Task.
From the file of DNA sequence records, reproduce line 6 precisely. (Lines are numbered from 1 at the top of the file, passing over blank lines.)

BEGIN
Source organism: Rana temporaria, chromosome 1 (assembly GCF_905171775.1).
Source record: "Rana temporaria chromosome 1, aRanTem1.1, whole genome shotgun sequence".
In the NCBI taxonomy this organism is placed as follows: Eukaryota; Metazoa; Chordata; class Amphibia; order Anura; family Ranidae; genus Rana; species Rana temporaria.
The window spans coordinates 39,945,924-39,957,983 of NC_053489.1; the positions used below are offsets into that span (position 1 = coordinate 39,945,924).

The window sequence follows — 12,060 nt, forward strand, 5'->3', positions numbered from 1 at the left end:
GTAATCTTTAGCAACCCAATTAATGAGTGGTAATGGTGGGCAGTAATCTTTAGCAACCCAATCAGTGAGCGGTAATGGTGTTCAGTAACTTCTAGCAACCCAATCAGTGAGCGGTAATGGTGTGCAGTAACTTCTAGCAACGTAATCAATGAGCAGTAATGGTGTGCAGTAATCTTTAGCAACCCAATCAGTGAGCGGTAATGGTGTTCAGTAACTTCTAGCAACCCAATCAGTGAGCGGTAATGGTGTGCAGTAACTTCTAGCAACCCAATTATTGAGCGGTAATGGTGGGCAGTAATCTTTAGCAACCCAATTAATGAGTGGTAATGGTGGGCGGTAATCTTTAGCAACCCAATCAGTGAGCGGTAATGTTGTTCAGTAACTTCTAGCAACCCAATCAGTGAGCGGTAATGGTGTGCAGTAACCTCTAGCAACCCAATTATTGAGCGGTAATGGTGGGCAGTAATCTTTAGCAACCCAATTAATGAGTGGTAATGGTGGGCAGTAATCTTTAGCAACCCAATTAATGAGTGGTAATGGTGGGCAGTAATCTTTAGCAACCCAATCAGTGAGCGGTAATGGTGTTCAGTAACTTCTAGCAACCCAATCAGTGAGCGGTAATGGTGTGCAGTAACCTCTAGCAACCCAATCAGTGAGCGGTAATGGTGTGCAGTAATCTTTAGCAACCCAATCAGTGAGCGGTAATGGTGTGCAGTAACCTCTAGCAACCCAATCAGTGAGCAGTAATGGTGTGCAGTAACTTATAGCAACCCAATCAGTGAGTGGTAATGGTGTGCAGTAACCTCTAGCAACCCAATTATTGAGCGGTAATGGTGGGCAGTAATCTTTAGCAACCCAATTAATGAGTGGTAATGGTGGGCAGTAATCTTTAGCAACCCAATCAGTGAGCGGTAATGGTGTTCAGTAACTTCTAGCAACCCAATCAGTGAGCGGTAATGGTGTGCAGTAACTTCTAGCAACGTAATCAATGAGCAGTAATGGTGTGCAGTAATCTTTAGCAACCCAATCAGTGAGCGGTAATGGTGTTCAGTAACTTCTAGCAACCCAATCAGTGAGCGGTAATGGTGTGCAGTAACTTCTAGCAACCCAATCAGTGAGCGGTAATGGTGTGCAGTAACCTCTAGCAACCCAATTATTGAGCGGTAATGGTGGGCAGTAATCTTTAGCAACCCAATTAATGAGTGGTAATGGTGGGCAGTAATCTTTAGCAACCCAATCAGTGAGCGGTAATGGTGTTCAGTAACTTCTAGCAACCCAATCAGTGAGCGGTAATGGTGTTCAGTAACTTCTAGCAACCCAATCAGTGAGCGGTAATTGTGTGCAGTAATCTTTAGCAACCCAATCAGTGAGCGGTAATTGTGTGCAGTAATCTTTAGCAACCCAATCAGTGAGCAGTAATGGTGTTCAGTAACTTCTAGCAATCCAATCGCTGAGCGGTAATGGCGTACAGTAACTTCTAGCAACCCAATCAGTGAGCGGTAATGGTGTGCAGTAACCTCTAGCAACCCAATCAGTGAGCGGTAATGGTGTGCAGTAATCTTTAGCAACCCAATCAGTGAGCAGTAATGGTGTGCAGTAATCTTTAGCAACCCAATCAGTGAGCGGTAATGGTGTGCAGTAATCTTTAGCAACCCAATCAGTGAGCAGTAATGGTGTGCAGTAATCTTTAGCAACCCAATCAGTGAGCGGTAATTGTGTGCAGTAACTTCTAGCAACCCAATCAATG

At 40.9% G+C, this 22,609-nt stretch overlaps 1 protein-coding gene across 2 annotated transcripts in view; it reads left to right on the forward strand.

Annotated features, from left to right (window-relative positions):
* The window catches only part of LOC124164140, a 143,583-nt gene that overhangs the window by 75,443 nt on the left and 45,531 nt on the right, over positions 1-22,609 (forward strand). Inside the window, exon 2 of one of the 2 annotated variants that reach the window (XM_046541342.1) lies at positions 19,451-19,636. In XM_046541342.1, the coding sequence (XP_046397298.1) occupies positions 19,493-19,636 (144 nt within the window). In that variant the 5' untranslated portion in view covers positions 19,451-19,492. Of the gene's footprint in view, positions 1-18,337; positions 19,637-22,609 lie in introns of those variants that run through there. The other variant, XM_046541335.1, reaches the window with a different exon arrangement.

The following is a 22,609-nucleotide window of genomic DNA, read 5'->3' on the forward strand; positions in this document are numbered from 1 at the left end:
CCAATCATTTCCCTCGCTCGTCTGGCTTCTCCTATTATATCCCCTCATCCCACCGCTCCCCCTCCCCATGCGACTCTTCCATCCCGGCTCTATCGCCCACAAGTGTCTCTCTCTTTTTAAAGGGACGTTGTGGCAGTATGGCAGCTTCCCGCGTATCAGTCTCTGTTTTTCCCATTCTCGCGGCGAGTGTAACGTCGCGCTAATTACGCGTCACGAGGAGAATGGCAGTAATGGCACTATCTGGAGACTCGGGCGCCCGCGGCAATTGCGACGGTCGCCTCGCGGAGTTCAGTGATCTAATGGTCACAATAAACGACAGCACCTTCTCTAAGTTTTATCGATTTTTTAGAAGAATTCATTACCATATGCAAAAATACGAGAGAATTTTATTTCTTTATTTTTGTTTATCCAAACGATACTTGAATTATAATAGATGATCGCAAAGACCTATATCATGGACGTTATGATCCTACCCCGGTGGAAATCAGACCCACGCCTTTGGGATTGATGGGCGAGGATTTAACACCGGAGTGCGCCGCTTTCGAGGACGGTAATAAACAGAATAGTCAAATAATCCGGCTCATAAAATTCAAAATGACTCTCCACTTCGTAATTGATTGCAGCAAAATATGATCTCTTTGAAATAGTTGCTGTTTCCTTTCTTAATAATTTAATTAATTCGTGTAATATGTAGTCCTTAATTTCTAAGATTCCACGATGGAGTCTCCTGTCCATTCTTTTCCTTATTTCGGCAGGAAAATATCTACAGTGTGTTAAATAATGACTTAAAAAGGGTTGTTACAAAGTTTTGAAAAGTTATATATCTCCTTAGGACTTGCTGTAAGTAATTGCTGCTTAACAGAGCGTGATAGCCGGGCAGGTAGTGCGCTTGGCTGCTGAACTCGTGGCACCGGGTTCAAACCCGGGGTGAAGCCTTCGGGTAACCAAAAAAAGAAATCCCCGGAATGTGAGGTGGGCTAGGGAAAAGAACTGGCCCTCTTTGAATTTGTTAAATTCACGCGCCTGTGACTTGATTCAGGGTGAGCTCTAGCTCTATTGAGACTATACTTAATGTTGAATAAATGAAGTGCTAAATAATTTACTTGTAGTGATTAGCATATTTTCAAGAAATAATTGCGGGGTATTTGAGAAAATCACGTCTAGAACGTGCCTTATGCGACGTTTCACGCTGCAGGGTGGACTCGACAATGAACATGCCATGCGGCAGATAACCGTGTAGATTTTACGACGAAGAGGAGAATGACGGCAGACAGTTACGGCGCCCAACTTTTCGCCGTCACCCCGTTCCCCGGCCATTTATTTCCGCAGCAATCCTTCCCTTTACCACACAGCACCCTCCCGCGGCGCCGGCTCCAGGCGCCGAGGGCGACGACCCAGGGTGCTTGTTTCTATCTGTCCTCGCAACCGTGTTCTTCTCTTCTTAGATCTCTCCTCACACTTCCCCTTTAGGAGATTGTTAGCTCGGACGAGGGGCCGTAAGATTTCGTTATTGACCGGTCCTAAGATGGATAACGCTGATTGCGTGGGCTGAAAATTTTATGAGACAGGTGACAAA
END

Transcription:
GTAATCTTTAGCAACCCAATTAATGAGTGGTAATGGTGGGCAGTAATCTTTAGCAACCCAATCAGTGAGCGGTAATGGTGTTCAGTAACTTCTAGCAACCCAATCAGTGAGCGGTAATGGTGTGCAGTAACTTCTAGCAACGTAATCAATGAGCAGTAATGGTGTGCAGTAATCTTTAGCAACCCAATCAGTGAGCGGTAATGGTGTTCAGTAACTTCTAGCAACCCAATCAGTGAGCGGTAATGGTGTGCAGTAACTTCTAGCAACCCAATTATTGAGCGGTAATGGTGGGCAGTAATCTTTAGCAACCCAATTAATGAGTGGTAATGGTGGGCGGTAATCTTTAGCAACCCAATCAGTGAGCGGTAATGTTGTTCAGTAACTTCTAGCAACCCAATCAGTGAGCGGTAATGGTGTGCAGTAACCTCTAGCAACCCAATTATTGAGCGGTAATGGTGGGCAGTAATCTTTAGCAACCCAATTAATGAGTGGTAATGGTGGGCAGTAATCTTTAGCAACCCAATTAATGAGTGGTAATGGTGGGCAGTAATCTTTAGCAACCCAATCAGTGAGCGGTAATGGTGTTCAGTAACTTCTAGCAACCCAATCAGTGAGCGGTAATGGTGTGCAGTAACCTCTAGCAACCCAATCAGTGAGCGGTAATGGTGTGCAGTAATCTTTAGCAACCCAATCAGTGAGCGGTAATGGTGTGCAGTAACCTCTAGCAACCCAATCAGTGAGCAGTAATGGTGTGCAGTAACTTATAGCAACCCAATCAGTGAGTGGTAATGGTGTGCAGTAACCTCTAGCAACCCAATTATTGAGCGGTAATGGTGGGCAGTAATCTTTAGCAACCCAATTAATGAGTGGTAATGGTGGGCAGTAATCTTTAGCAACCCAATCAGTGAGCGGTAATGGTGTTCAGTAACTTCTAGCAACCCAATCAGTGAGCGGTAATGGTGTGCAGTAACTTCTAGCAACGTAATCAATGAGCAGTAATGGTGTGCAGTAATCTTTAGCAACCCAATCAGTGAGCGGTAATGGTGTTCAGTAACTTCTAGCAACCCAATCAGTGAGCGGTAATGGTGTGCAGTAACTTCTAGCAACCCAATCAGTGAGCGGTAATGGTGTGCAGTAACCTCTAGCAACCCAATTATTGAGCGGTAATGGTGGGCAGTAATCTTTAGCAACCCAATTAATGAGTGGTAATGGTGGGCAGTAATCTTTAGCAACCCAATCAGTGAGCGGTAATGGTGTTCAGTAACTTCTAGCAACCCAATCAGTGAGCGGTAATGGTGTTCAGTAACTTCTAGCAACCCAATCAGTGAGCGGTAATTGTGTGCAGTAATCTTTAGCAACCCAATCAGTGAGCGGTAATTGTGTGCAGTAATCTTTAGCAACCCAATCAGTGAGCAGTAATGGTGTTCAGTAACTTCTAGCAATCCAATCGCTGAGCGGTAATGGCGTACAGTAACTTCTAGCAACCCAATCAGTGAGCGGTAATGGTGTGCAGTAACCTCTAGCAACCCAATCAGTGAGCGGTAATGGTGTGCAGTAATCTTTAGCAACCCAATCAGTGAGCAGTAATGGTGTGCAGTAATCTTTAGCAACCCAATCAGTGAGCGGTAATGGTGTGCAGTAATCTTTAGCAACCCAATCAGTGAGCAGTAATGGTGTGCAGTAATCTTTAGCAACCCAATCAGTGAGCGGTAATTGTGTGCAGTAACTTCTAGCAACCCAATCAATG